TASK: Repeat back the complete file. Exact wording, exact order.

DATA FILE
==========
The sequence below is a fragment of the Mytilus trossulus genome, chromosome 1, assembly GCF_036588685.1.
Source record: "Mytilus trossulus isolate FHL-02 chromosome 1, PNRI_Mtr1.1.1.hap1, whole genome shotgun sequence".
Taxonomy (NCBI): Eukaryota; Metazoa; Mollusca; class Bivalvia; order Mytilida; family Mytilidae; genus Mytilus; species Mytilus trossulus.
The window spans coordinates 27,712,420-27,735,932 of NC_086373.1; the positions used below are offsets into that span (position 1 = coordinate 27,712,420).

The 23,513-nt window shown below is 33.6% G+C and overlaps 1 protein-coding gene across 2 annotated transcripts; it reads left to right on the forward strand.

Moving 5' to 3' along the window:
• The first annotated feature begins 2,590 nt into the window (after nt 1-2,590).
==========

The sequence below is a fragment of the Mytilus trossulus genome, chromosome 1, assembly GCF_036588685.1.
Source record: "Mytilus trossulus isolate FHL-02 chromosome 1, PNRI_Mtr1.1.1.hap1, whole genome shotgun sequence".
Taxonomy (NCBI): Eukaryota; Metazoa; Mollusca; class Bivalvia; order Mytilida; family Mytilidae; genus Mytilus; species Mytilus trossulus.
The window spans coordinates 27,712,420-27,735,932 of NC_086373.1; the positions used below are offsets into that span (position 1 = coordinate 27,712,420).

The 23,513-nt window shown below is 33.6% G+C and overlaps 1 protein-coding gene across 2 annotated transcripts; it reads left to right on the forward strand.

Moving 5' to 3' along the window:
• The first annotated feature begins 2,590 nt into the window (after nt 1-2,590).